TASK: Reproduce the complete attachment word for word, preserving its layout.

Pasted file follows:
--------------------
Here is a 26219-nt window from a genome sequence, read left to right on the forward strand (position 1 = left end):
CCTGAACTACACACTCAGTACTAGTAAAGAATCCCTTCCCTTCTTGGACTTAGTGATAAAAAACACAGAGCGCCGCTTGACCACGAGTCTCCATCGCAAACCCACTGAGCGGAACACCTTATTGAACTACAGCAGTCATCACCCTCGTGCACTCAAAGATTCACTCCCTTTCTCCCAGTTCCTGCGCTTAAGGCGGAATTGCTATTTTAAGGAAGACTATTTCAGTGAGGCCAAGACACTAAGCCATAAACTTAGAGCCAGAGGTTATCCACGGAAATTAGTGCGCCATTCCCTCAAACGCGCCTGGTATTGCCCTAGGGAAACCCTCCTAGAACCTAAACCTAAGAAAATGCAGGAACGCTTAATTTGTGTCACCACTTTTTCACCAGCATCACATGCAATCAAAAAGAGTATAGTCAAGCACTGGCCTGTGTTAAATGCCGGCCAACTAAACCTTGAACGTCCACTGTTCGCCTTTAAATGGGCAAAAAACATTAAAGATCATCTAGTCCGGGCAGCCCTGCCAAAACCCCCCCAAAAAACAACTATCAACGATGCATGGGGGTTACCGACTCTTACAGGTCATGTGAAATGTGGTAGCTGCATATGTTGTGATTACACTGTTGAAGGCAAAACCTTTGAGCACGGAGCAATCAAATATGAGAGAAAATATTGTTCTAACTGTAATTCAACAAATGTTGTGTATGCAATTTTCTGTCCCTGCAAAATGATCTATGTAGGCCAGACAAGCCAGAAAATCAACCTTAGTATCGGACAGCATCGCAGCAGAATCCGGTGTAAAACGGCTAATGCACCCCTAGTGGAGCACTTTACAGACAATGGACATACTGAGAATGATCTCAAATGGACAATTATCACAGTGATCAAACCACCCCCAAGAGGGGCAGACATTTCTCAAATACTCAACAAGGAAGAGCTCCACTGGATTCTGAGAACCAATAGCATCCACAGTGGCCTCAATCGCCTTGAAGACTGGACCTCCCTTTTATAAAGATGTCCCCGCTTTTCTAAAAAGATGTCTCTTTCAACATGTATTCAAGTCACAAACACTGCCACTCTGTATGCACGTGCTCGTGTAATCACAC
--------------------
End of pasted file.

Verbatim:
Here is a 26219-nt window from a genome sequence, read left to right on the forward strand (position 1 = left end):
CCTGAACTACACACTCAGTACTAGTAAAGAATCCCTTCCCTTCTTGGACTTAGTGATAAAAAACACAGAGCGCCGCTTGACCACGAGTCTCCATCGCAAACCCACTGAGCGGAACACCTTATTGAACTACAGCAGTCATCACCCTCGTGCACTCAAAGATTCACTCCCTTTCTCCCAGTTCCTGCGCTTAAGGCGGAATTGCTATTTTAAGGAAGACTATTTCAGTGAGGCCAAGACACTAAGCCATAAACTTAGAGCCAGAGGTTATCCACGGAAATTAGTGCGCCATTCCCTCAAACGCGCCTGGTATTGCCCTAGGGAAACCCTCCTAGAACCTAAACCTAAGAAAATGCAGGAACGCTTAATTTGTGTCACCACTTTTTCACCAGCATCACATGCAATCAAAAAGAGTATAGTCAAGCACTGGCCTGTGTTAAATGCCGGCCAACTAAACCTTGAACGTCCACTGTTCGCCTTTAAATGGGCAAAAAACATTAAAGATCATCTAGTCCGGGCAGCCCTGCCAAAACCCCCCCAAAAAACAACTATCAACGATGCATGGGGGTTACCGACTCTTACAGGTCATGTGAAATGTGGTAGCTGCATATGTTGTGATTACACTGTTGAAGGCAAAACCTTTGAGCACGGAGCAATCAAATATGAGAGAAAATATTGTTCTAACTGTAATTCAACAAATGTTGTGTATGCAATTTTCTGTCCCTGCAAAATGATCTATGTAGGCCAGACAAGCCAGAAAATCAACCTTAGTATCGGACAGCATCGCAGCAGAATCCGGTGTAAAACGGCTAATGCACCCCTAGTGGAGCACTTTACAGACAATGGACATACTGAGAATGATCTCAAATGGACAATTATCACAGTGATCAAACCACCCCCAAGAGGGGCAGACATTTCTCAAATACTCAACAAGGAAGAGCTCCACTGGATTCTGAGAACCAATAGCATCCACAGTGGCCTCAATCGCCTTGAAGACTGGACCTCCCTTTTATAAAGATGTCCCCGCTTTTCTAAAAAGATGTCTCTTTCAACATGTATTCAAGTCACAAACACTGCCACTCTGTATGCACGTGCTCGTGTAATCACAC